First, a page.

By "totally different", I of course mean that Gabriel Van Helsing is an amnesiac super-soldier in the employ of the Knights of the Holy Order, a super-secret black ops group deep within the Catholic Church, and in the fashion of movie badasses throughout time, his higher-ups (embodied by Cardinal Prissypants, or some such, played by an unusually bug-eyed Alun Armstrong) are irritated by his efficient but too-violent ways. This gets dropped the second it's raised, for now Van Helsing and his unstoppable monster-killing powers are to be sent to the Carpathian mountains, where the vampire-hunting Valerious family is down to its last legs, and because of a vow that no member of that bloodline will enter heaven until Dracula is destroyed by a Valerious, the church is deeply concerned about the potential for nine generations of brave, faithful warriors stuck forever in Purgatory. Off Van Helsing goes, then, along with Friar Carl (David Wenham), a sort of steampunk Q, who invents any number of awesome bullshit weapons, the most important of which is a gas-powered crossbow that shoots silver rounds. It is at this point we learn two things: that Stephen Sommers believes friars to be something like monks-in-training, the Cub Scouts of the monastic system, and that Carl is going to be our designated Odious Comic Relief for the movie. And it's nice to see that the filmmaker's love of classic Universal horror extends to recreating the exact kind of bumbling, wacky, criminally unfunny moron who so often got in the hero's way.
The pair finally gets to the little Transylvanian village, there is lots of forced exposition (Carl asks Van Helsing about his missing memory as they wander through the town square, to which the vampire hunter curtly replies that it's not the time. No, the time was during the weeks the two of you spent alone traveling through the wilderness, as we just saw in montage), and we meet the last of the Valerious clan, who is for obvious reasons a gorgeous woman in a leather halter top, Anna (Kate Beckinsale). We also meet Dracula's three brides (Elena Anaya, Silvia Colloca, and Josie Maran), who look rather more like harpies than vampires when they get to attacking the town, but no matter. At this point the movie descends into nothing more than a string of setpieces all in a row, with something in the way of a plot connecting them all, though frankly it's not worth my time or yours for me to explain what it is in other than the broadest strokes: Dracula wants to take over the world, he needs the life-force of the Frankenstein monster to do it, Van Helsing is grim and surly and shoots things with his steampunk megacrossbow.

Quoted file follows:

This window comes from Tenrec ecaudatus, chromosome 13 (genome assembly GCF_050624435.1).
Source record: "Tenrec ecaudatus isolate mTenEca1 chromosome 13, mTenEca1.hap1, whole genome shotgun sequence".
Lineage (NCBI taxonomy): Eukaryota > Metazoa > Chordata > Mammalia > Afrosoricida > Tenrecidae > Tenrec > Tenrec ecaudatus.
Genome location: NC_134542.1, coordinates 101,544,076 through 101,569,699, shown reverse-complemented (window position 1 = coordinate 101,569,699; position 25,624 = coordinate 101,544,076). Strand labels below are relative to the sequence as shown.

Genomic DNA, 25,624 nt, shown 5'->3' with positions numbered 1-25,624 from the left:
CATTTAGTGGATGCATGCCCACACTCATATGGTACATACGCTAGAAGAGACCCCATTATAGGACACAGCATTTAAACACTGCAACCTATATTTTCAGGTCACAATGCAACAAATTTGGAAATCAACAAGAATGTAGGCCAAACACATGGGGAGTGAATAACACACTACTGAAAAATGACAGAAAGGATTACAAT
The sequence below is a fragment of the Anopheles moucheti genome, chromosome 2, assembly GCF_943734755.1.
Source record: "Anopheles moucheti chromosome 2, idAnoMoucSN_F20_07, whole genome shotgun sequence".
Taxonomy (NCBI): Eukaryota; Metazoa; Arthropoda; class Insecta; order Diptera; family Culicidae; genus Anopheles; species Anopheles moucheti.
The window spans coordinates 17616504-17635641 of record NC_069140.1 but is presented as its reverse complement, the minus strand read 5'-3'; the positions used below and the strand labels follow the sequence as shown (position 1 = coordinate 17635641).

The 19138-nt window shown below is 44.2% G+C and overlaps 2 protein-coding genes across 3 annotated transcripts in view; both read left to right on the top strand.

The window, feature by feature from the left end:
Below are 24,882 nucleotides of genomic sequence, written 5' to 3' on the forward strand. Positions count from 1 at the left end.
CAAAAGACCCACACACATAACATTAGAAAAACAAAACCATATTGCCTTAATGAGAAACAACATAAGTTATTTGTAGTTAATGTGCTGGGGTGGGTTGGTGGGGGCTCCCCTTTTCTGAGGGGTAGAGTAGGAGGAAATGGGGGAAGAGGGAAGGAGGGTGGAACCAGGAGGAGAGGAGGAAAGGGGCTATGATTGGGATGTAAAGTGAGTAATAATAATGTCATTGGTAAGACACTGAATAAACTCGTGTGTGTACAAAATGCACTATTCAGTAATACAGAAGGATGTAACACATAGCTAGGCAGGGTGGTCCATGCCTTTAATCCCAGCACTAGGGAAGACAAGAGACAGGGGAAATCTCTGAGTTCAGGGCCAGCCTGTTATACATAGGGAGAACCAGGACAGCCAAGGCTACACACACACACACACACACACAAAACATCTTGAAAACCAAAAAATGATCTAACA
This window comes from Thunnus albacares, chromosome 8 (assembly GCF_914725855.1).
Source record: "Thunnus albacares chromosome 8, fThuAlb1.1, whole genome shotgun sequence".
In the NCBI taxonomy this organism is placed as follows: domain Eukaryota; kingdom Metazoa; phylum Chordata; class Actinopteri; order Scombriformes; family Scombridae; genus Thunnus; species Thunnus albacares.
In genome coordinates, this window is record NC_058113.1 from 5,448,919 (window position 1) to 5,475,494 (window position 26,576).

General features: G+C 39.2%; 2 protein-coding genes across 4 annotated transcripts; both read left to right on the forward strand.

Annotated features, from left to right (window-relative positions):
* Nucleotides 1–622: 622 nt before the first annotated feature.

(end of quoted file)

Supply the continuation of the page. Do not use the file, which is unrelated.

"Descends" into a string of setpieces, did I say? Nay, the film has been a string of setpieces from the second it opens, with only the occasional vomiting forth of crudely functional dialogue interrupting what Sommers apparently believed in good faith was exciting movie action. It is not. There are certain elements of the film that are appealing: the design, of both sets and monsters, is certainly imaginative if at times overworked (the Frankenstein creature is a particularly thoughtful labor of love); and it's nice to see a monster mash-up that assembles the components with a bit more thought for how to incorporate them all into a single narrative than Universal's classic efforts ever managed. Then again, House of Frankenstein, for all its flaws, managed to get in and out in 71 minutes, while Van Helsing takes a wholly unjustified 2 hours and 12 minutes to finish cranking out its ludicrously epic tale.
And what fills that hugely indulgent time? A little bit of asinine or clumsy dialogue here (too many examples to mention, though I will point out that one of the vampire brides at one point taunts Anna with "too bad, so sad"), the giggle-worthy spectacle of Beckinsale's idea of a Transylvanian accent; the jaw-dropping sight of not one, but two horse-drawn carriages exploding like the wood was soaked in napalm; people falling from great heights and shaking it off; and CGI. Lots and lots of weightless, shiny CGI. It's far too easy to joke that the film boils down to Castlevania: The Movie, and the movie does itself no favors by looking so damn much like a video game. By the tenth or fifteenth time we see one character or another swinging down to land in the middle of a setpiece, the movie has completely ceased to resemble anything but a chain of cutscenes - cutscenes from an absolutely kick-ass game, mind you, but we're not playing Van Helsing, we're watching it. And not having remotely as much fun.
It's a screaming, noisy, overedited mess of a movie that has virtually no merits I can think of, and a running time that no movie in this genre could possibly justify; so of course it was a big hit and as of 2011 holds the record for having the largest gross of any vampire movie that's not a Twilight picture. Sometimes, I just don't feel very good about the moviegoing public.